Walk Through This Journey With Us: A Picture Narrative

Author/Photos: Janelle Cannon

Woke early one morning to join in on a sea turtle nest census. As our group walked the beach, I saw dozens of freshly
dug crab burrows.

crab borrows

These fast-moving crabs are digging machines!


Manuel, who works at Osa Conservation, has been monitoring sea turtle nests for 14 years.

The first nest we came upon had been pillaged by coatimundis.

turtle conservation

It was a thorough job.


Only one intact egg remained. Most nests contain 100-150 eggs, so these are treasure chests of delicious protein for
any hungry predator. Humans used to be the primary predator, but ongoing education for over one generation has
eased the pressure a bit. Poaching is not as common as it once was, allowing turtle populations to recover.

sea turtle egg

A fresh new nest, intact.

turtle nest

Mom’s tracks going back out to sea.

turtle tracks
As we moved on, we saw fresh raccoon tracks…

raccoon tracks2 raccoon tracks










…coatimundi tracks…

camoudi tracks


…vulture tracks…

vulture tracks

…raccoon AND vulture tracks…

vulture and raccoon tracks

…then in the distance we saw a full-scale nest robbery in progress by coati, black vulture and cara cara.

egg robery

As we approached, they persisted in digging and hunting.



egg robbery 4egg robbery 3egg robbery 2


They all fled when we got closer, leaving a scattered chaotic mess.

nest remains

Manuel searched for survivors, but there were none.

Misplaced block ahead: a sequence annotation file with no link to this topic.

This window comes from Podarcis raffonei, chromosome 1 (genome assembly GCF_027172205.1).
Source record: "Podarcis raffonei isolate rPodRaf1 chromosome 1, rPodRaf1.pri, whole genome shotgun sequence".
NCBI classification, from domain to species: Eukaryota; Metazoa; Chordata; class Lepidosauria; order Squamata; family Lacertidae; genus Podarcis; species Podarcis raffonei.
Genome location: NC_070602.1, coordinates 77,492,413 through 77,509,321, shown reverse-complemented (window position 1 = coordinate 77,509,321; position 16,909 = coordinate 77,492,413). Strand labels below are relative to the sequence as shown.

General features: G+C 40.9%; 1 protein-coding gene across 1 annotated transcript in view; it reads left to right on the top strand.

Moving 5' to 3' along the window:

We went to the egg hatching shelter.

sea turtle shelter

Manuel shows the grid system which is how the eggs are reburied and spaced in such a way as to avoid possible
disease transmission, and to control temperature of the incubating eggs.

grid system

Eggs incubated in full sun hatch as mostly female, while those hatched in the cooler shaded half emerge mostly male.

grid system2

The spots with white bags contain eggs.

turtle eggs


The following morning I set out with three others, led by Osa Conservation’s Juan Carlos, cat specialist. I thought he looked a bit like a jaguar. He says that they have not seen jaguars in this area, but several pumas inhabit Osa. He sees ocelots on his rounds here, too.

juan carlos

This pathway goes near many stately primary growth trees.












This is a puma scratching near the trail. They clear away a spot and urinate on it to create territorial markers. We saw three on this trail.


Motion detecting cameras capture the passing of wild creatures.

camera trap

Near the end of the trail, a rain storm broke and we took shelter at another station. We sat with others in the ACT group
who were staying there, and watched the rain and listened to constantly rolling thunder.

CR storm

This hawk sat patiently in the drenching storm, seemingly not too uncomfortable. The sun eventually broke through,
and he began to shake off his rain-soaked feathers.


Steam rose from the forest as the temps soared as the sun’s rays beamed down.

steam rolling


InternUser Osa Conservation
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